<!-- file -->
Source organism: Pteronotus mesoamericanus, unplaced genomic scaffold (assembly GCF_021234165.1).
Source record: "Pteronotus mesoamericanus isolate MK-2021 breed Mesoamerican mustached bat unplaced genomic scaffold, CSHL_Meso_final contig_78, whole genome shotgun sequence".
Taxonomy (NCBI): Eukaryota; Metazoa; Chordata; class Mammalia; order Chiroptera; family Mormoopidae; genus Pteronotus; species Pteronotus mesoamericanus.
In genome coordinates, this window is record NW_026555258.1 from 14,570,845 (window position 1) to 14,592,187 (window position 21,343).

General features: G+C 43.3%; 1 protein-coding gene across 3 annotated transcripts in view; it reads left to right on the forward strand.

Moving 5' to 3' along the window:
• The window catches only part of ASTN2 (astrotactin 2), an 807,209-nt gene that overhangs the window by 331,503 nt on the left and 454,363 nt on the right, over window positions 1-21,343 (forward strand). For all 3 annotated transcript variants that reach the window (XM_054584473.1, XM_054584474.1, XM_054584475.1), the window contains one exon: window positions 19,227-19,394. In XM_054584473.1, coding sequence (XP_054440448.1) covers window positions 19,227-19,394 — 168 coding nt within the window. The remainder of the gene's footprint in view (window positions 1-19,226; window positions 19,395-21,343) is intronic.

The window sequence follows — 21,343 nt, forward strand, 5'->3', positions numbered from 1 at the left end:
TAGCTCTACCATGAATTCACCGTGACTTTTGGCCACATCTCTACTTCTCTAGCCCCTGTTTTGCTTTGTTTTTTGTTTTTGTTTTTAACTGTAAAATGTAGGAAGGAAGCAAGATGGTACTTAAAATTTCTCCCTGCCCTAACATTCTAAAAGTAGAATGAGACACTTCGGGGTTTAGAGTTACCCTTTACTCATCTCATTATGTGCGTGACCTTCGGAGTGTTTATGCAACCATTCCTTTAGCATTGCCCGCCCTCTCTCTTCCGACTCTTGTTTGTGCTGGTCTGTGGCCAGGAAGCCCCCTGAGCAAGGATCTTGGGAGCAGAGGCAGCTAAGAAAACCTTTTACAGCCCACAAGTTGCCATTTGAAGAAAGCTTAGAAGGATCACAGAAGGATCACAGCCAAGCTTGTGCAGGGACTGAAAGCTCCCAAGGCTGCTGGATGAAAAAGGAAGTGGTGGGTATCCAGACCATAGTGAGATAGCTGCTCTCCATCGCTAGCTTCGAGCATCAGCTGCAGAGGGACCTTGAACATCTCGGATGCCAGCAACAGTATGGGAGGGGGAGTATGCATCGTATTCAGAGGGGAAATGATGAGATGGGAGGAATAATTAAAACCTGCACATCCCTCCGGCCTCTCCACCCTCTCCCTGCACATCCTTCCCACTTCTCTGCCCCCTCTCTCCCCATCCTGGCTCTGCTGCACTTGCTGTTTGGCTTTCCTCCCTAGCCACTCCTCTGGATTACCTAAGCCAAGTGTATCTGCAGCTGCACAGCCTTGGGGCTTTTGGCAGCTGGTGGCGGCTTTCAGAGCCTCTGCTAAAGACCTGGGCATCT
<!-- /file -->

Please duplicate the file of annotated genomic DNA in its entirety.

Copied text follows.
Source organism: Pteronotus mesoamericanus, unplaced genomic scaffold (assembly GCF_021234165.1).
Source record: "Pteronotus mesoamericanus isolate MK-2021 breed Mesoamerican mustached bat unplaced genomic scaffold, CSHL_Meso_final contig_78, whole genome shotgun sequence".
Taxonomy (NCBI): Eukaryota; Metazoa; Chordata; class Mammalia; order Chiroptera; family Mormoopidae; genus Pteronotus; species Pteronotus mesoamericanus.
In genome coordinates, this window is record NW_026555258.1 from 14,570,845 (window position 1) to 14,592,187 (window position 21,343).

General features: G+C 43.3%; 1 protein-coding gene across 3 annotated transcripts in view; it reads left to right on the forward strand.

Moving 5' to 3' along the window:
• The window catches only part of ASTN2 (astrotactin 2), an 807,209-nt gene that overhangs the window by 331,503 nt on the left and 454,363 nt on the right, over window positions 1-21,343 (forward strand). For all 3 annotated transcript variants that reach the window (XM_054584473.1, XM_054584474.1, XM_054584475.1), the window contains one exon: window positions 19,227-19,394. In XM_054584473.1, coding sequence (XP_054440448.1) covers window positions 19,227-19,394 — 168 coding nt within the window. The remainder of the gene's footprint in view (window positions 1-19,226; window positions 19,395-21,343) is intronic.

The window sequence follows — 21,343 nt, forward strand, 5'->3', positions numbered from 1 at the left end:
TAGCTCTACCATGAATTCACCGTGACTTTTGGCCACATCTCTACTTCTCTAGCCCCTGTTTTGCTTTGTTTTTTGTTTTTGTTTTTAACTGTAAAATGTAGGAAGGAAGCAAGATGGTACTTAAAATTTCTCCCTGCCCTAACATTCTAAAAGTAGAATGAGACACTTCGGGGTTTAGAGTTACCCTTTACTCATCTCATTATGTGCGTGACCTTCGGAGTGTTTATGCAACCATTCCTTTAGCATTGCCCGCCCTCTCTCTTCCGACTCTTGTTTGTGCTGGTCTGTGGCCAGGAAGCCCCCTGAGCAAGGATCTTGGGAGCAGAGGCAGCTAAGAAAACCTTTTACAGCCCACAAGTTGCCATTTGAAGAAAGCTTAGAAGGATCACAGAAGGATCACAGCCAAGCTTGTGCAGGGACTGAAAGCTCCCAAGGCTGCTGGATGAAAAAGGAAGTGGTGGGTATCCAGACCATAGTGAGATAGCTGCTCTCCATCGCTAGCTTCGAGCATCAGCTGCAGAGGGACCTTGAACATCTCGGATGCCAGCAACAGTATGGGAGGGGGAGTATGCATCGTATTCAGAGGGGAAATGATGAGATGGGAGGAATAATTAAAACCTGCACATCCCTCCGGCCTCTCCACCCTCTCCCTGCACATCCTTCCCACTTCTCTGCCCCCTCTCTCCCCATCCTGGCTCTGCTGCACTTGCTGTTTGGCTTTCCTCCCTAGCCACTCCTCTGGATTACCTAAGCCAAGTGTATCTGCAGCTGCACAGCCTTGGGGCTTTTGGCAGCTGGTGGCGGCTTTCAGAGCCTCTGCTAAAGACCTGGGCATCT